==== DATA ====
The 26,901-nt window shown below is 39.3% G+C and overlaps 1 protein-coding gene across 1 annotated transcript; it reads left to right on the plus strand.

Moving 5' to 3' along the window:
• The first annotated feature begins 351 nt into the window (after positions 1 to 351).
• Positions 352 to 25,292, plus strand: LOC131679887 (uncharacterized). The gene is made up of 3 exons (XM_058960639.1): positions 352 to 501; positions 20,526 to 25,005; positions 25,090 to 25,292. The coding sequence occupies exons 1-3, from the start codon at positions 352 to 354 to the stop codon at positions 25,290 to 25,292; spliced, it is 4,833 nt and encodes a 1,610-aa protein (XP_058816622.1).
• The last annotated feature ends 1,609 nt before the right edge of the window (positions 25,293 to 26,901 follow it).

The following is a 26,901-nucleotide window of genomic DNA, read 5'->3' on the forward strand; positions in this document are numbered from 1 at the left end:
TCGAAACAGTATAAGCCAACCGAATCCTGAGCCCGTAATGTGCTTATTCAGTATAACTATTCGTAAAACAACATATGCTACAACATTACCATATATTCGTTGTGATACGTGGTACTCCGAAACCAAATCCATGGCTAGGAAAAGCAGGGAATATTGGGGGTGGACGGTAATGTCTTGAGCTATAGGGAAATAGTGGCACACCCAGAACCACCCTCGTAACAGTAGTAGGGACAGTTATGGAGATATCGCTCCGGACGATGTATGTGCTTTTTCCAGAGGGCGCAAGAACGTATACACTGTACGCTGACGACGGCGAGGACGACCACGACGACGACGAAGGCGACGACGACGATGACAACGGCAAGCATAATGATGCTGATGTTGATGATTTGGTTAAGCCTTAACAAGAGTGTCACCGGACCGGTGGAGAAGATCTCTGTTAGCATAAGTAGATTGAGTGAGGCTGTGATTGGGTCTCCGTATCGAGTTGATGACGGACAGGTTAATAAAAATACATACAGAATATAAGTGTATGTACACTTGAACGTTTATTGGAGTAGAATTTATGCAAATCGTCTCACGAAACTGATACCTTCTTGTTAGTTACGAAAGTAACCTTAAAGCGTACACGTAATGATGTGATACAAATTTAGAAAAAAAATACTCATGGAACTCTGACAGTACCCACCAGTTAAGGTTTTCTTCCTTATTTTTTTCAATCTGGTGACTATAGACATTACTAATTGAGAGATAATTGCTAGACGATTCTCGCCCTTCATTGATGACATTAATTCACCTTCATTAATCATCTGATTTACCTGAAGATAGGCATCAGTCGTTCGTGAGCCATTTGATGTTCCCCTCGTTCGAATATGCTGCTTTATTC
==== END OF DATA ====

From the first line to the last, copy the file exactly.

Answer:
The 26,901-nt window shown below is 39.3% G+C and overlaps 1 protein-coding gene across 1 annotated transcript; it reads left to right on the plus strand.

Moving 5' to 3' along the window:
• The first annotated feature begins 351 nt into the window (after positions 1 to 351).
• Positions 352 to 25,292, plus strand: LOC131679887 (uncharacterized). The gene is made up of 3 exons (XM_058960639.1): positions 352 to 501; positions 20,526 to 25,005; positions 25,090 to 25,292. The coding sequence occupies exons 1-3, from the start codon at positions 352 to 354 to the stop codon at positions 25,290 to 25,292; spliced, it is 4,833 nt and encodes a 1,610-aa protein (XP_058816622.1).
• The last annotated feature ends 1,609 nt before the right edge of the window (positions 25,293 to 26,901 follow it).

The following is a 26,901-nucleotide window of genomic DNA, read 5'->3' on the forward strand; positions in this document are numbered from 1 at the left end:
TCGAAACAGTATAAGCCAACCGAATCCTGAGCCCGTAATGTGCTTATTCAGTATAACTATTCGTAAAACAACATATGCTACAACATTACCATATATTCGTTGTGATACGTGGTACTCCGAAACCAAATCCATGGCTAGGAAAAGCAGGGAATATTGGGGGTGGACGGTAATGTCTTGAGCTATAGGGAAATAGTGGCACACCCAGAACCACCCTCGTAACAGTAGTAGGGACAGTTATGGAGATATCGCTCCGGACGATGTATGTGCTTTTTCCAGAGGGCGCAAGAACGTATACACTGTACGCTGACGACGGCGAGGACGACCACGACGACGACGAAGGCGACGACGACGATGACAACGGCAAGCATAATGATGCTGATGTTGATGATTTGGTTAAGCCTTAACAAGAGTGTCACCGGACCGGTGGAGAAGATCTCTGTTAGCATAAGTAGATTGAGTGAGGCTGTGATTGGGTCTCCGTATCGAGTTGATGACGGACAGGTTAATAAAAATACATACAGAATATAAGTGTATGTACACTTGAACGTTTATTGGAGTAGAATTTATGCAAATCGTCTCACGAAACTGATACCTTCTTGTTAGTTACGAAAGTAACCTTAAAGCGTACACGTAATGATGTGATACAAATTTAGAAAAAAAATACTCATGGAACTCTGACAGTACCCACCAGTTAAGGTTTTCTTCCTTATTTTTTTCAATCTGGTGACTATAGACATTACTAATTGAGAGATAATTGCTAGACGATTCTCGCCCTTCATTGATGACATTAATTCACCTTCATTAATCATCTGATTTACCTGAAGATAGGCATCAGTCGTTCGTGAGCCATTTGATGTTCCCCTCGTTCGAATATGCTGCTTTATTC